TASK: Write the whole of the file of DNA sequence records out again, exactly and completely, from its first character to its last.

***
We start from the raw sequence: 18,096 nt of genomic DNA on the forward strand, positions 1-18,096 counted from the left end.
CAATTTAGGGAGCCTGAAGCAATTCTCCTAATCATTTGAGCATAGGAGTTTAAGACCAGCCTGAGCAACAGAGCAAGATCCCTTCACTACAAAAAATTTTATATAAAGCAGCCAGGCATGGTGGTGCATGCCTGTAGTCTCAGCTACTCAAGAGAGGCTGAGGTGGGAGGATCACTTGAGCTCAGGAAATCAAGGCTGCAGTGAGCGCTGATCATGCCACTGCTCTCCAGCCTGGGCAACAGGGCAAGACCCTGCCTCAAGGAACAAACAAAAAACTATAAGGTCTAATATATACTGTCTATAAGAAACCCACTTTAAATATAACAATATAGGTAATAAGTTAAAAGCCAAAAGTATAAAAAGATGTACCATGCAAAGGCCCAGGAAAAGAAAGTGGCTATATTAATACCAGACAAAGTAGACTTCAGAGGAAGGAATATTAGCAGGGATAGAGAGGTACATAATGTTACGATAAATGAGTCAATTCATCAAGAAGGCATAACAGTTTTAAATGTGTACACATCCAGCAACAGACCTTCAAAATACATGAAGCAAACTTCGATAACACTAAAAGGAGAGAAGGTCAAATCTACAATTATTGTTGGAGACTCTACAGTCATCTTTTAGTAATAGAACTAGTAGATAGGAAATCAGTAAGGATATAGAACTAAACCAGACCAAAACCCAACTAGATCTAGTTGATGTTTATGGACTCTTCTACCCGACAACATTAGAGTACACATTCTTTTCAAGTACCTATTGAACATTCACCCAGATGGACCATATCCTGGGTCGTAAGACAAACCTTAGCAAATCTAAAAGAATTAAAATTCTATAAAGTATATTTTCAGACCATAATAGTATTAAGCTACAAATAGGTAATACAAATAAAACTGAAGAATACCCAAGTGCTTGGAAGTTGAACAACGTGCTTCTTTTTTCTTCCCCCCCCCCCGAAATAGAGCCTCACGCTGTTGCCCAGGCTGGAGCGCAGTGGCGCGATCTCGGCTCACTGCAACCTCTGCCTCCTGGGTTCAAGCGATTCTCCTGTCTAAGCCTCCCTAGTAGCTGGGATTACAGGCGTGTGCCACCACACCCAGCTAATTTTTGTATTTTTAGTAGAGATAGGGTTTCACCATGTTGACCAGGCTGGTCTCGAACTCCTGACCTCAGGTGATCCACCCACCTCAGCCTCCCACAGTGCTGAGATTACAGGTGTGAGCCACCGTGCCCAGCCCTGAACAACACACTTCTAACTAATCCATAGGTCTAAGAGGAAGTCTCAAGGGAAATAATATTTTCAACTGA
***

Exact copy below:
We start from the raw sequence: 18,096 nt of genomic DNA on the forward strand, positions 1-18,096 counted from the left end.
CAATTTAGGGAGCCTGAAGCAATTCTCCTAATCATTTGAGCATAGGAGTTTAAGACCAGCCTGAGCAACAGAGCAAGATCCCTTCACTACAAAAAATTTTATATAAAGCAGCCAGGCATGGTGGTGCATGCCTGTAGTCTCAGCTACTCAAGAGAGGCTGAGGTGGGAGGATCACTTGAGCTCAGGAAATCAAGGCTGCAGTGAGCGCTGATCATGCCACTGCTCTCCAGCCTGGGCAACAGGGCAAGACCCTGCCTCAAGGAACAAACAAAAAACTATAAGGTCTAATATATACTGTCTATAAGAAACCCACTTTAAATATAACAATATAGGTAATAAGTTAAAAGCCAAAAGTATAAAAAGATGTACCATGCAAAGGCCCAGGAAAAGAAAGTGGCTATATTAATACCAGACAAAGTAGACTTCAGAGGAAGGAATATTAGCAGGGATAGAGAGGTACATAATGTTACGATAAATGAGTCAATTCATCAAGAAGGCATAACAGTTTTAAATGTGTACACATCCAGCAACAGACCTTCAAAATACATGAAGCAAACTTCGATAACACTAAAAGGAGAGAAGGTCAAATCTACAATTATTGTTGGAGACTCTACAGTCATCTTTTAGTAATAGAACTAGTAGATAGGAAATCAGTAAGGATATAGAACTAAACCAGACCAAAACCCAACTAGATCTAGTTGATGTTTATGGACTCTTCTACCCGACAACATTAGAGTACACATTCTTTTCAAGTACCTATTGAACATTCACCCAGATGGACCATATCCTGGGTCGTAAGACAAACCTTAGCAAATCTAAAAGAATTAAAATTCTATAAAGTATATTTTCAGACCATAATAGTATTAAGCTACAAATAGGTAATACAAATAAAACTGAAGAATACCCAAGTGCTTGGAAGTTGAACAACGTGCTTCTTTTTTCTTCCCCCCCCCCCGAAATAGAGCCTCACGCTGTTGCCCAGGCTGGAGCGCAGTGGCGCGATCTCGGCTCACTGCAACCTCTGCCTCCTGGGTTCAAGCGATTCTCCTGTCTAAGCCTCCCTAGTAGCTGGGATTACAGGCGTGTGCCACCACACCCAGCTAATTTTTGTATTTTTAGTAGAGATAGGGTTTCACCATGTTGACCAGGCTGGTCTCGAACTCCTGACCTCAGGTGATCCACCCACCTCAGCCTCCCACAGTGCTGAGATTACAGGTGTGAGCCACCGTGCCCAGCCCTGAACAACACACTTCTAACTAATCCATAGGTCTAAGAGGAAGTCTCAAGGGAAATAATATTTTCAACTGA